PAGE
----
Emotional sky-gazers stood transfixed across North America Monday as the Sun vanished behind the Moon in a rare total eclipse that swept the continent coast-to-coast for the first time in nearly a century, reports AFP.
Millions of eclipse chasers and amateur star watchers alike converged in cities along the path of totality, a 70-mile (113-kilometer) wide swath cutting through 14 US states, where the Moon briefly blocked out all light from the Sun.
“It was incredibly beautiful. I am moved to tears,” said Heather Riser, a 54-year-old librarian from Virginia, sitting on a blanket in Charleston’s grassy Waterfront Park where thousands had gathered to watch.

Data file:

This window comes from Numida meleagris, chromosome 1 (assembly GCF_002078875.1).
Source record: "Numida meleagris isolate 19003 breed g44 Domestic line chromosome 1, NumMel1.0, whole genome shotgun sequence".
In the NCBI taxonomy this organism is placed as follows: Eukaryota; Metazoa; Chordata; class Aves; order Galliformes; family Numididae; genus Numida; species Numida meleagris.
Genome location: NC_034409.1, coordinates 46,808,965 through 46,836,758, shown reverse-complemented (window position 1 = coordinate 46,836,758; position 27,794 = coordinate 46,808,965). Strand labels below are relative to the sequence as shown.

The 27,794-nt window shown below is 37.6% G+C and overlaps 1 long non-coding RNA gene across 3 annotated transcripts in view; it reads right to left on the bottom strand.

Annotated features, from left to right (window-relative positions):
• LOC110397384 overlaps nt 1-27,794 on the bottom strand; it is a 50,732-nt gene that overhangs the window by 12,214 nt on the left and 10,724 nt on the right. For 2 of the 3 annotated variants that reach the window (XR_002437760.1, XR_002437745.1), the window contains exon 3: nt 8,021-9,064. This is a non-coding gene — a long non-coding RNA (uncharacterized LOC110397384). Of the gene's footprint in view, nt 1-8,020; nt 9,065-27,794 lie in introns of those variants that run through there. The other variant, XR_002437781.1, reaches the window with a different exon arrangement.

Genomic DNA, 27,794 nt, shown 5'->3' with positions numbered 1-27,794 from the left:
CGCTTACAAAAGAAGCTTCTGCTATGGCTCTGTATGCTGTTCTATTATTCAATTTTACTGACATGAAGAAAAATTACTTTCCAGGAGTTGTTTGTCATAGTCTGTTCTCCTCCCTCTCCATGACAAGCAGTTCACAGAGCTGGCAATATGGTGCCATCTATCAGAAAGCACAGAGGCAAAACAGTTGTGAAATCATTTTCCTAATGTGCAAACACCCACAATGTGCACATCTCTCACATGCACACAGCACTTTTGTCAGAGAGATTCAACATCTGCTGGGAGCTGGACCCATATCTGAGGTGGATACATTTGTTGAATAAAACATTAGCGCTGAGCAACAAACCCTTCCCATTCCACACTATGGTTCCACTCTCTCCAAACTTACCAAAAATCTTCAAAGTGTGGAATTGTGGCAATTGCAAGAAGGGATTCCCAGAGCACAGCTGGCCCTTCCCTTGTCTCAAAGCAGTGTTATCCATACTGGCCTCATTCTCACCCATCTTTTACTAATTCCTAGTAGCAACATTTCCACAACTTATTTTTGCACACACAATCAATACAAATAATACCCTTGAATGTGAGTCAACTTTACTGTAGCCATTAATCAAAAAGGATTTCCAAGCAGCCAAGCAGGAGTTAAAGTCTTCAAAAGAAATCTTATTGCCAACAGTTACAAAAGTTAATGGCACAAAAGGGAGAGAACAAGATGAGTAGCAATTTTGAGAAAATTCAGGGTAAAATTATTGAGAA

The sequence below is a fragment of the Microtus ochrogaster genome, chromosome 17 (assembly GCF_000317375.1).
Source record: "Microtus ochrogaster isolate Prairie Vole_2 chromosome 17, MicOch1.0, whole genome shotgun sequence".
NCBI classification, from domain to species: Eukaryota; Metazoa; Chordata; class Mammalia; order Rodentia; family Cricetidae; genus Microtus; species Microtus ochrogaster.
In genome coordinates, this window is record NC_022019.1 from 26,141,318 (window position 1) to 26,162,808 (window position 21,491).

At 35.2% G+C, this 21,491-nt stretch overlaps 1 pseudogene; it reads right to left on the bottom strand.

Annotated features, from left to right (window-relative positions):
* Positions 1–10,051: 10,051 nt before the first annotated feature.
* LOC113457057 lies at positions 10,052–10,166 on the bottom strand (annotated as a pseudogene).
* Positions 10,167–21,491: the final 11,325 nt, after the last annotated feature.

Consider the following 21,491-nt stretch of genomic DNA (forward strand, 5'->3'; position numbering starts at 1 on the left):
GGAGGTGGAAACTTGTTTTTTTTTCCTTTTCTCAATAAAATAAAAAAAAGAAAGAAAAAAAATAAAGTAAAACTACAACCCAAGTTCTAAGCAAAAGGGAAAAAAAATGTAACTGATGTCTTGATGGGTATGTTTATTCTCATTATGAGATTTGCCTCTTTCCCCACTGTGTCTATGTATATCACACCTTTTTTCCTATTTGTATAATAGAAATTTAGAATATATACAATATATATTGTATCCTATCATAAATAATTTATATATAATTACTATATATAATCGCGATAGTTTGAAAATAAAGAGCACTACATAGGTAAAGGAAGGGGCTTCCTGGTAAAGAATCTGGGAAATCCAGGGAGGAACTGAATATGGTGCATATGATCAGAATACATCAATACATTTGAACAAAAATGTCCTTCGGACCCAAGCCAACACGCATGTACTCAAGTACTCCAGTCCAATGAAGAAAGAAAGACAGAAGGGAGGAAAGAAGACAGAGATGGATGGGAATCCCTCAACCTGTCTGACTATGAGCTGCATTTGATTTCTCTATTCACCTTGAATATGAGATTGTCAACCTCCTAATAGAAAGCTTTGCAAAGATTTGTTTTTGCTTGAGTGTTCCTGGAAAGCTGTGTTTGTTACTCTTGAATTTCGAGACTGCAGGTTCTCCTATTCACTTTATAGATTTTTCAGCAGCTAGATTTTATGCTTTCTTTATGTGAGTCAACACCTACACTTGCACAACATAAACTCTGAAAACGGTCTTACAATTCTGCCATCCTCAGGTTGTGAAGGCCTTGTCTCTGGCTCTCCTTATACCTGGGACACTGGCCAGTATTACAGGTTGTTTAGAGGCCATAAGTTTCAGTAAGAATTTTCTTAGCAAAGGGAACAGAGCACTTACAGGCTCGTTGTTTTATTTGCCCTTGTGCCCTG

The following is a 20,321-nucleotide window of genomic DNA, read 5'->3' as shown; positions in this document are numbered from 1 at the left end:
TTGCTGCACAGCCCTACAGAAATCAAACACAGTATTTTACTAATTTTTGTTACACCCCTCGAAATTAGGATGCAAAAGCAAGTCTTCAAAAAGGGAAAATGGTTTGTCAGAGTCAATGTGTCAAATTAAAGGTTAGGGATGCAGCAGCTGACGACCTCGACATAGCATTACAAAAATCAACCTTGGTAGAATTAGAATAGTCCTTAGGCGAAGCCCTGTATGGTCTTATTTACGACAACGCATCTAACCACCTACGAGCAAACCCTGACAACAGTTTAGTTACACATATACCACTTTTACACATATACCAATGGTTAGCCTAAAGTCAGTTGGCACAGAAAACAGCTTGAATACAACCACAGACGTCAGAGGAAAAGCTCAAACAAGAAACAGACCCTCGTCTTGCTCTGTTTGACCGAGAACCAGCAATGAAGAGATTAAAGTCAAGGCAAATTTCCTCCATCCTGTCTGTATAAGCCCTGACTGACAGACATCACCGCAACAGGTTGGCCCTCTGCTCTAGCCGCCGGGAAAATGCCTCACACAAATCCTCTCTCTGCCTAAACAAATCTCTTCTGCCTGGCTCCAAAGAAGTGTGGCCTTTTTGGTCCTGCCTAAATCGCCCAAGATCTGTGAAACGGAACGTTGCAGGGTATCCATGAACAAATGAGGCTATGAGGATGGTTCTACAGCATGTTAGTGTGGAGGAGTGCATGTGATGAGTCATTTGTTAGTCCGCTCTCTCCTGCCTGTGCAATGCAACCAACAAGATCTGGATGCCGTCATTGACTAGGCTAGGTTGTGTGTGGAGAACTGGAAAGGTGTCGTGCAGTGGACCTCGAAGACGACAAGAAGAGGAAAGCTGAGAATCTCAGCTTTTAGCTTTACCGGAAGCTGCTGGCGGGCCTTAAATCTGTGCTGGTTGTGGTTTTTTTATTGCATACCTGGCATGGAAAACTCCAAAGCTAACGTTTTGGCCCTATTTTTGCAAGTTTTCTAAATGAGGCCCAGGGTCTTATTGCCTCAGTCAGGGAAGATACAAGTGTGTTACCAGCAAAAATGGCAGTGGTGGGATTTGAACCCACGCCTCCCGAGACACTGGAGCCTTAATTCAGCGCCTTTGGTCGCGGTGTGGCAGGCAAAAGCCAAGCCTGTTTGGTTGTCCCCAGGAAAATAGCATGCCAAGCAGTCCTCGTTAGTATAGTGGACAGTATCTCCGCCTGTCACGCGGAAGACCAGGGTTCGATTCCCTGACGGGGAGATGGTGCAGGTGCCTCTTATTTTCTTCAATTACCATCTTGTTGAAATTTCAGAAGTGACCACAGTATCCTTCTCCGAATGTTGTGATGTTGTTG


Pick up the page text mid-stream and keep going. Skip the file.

Festivals, rooftop parties, weddings, camping trips and astronomy meet-ups were held nationwide for what NASA predicted to be the most heavily photographed and documented eclipse in modern times, thanks to the era of social media.
The blackest part of the eclipse, known as totality because the Moon blocks all the Sun’s light from the Earth, began over Lincoln Beach, Oregon at 1716 GMT.
Just inland, more than 100,000 people gathered at Madras, Oregon—typically a town of 7,000 — in what experts described as perfect viewing conditions.
Crowds whooped and cheered at the first sign of darkness.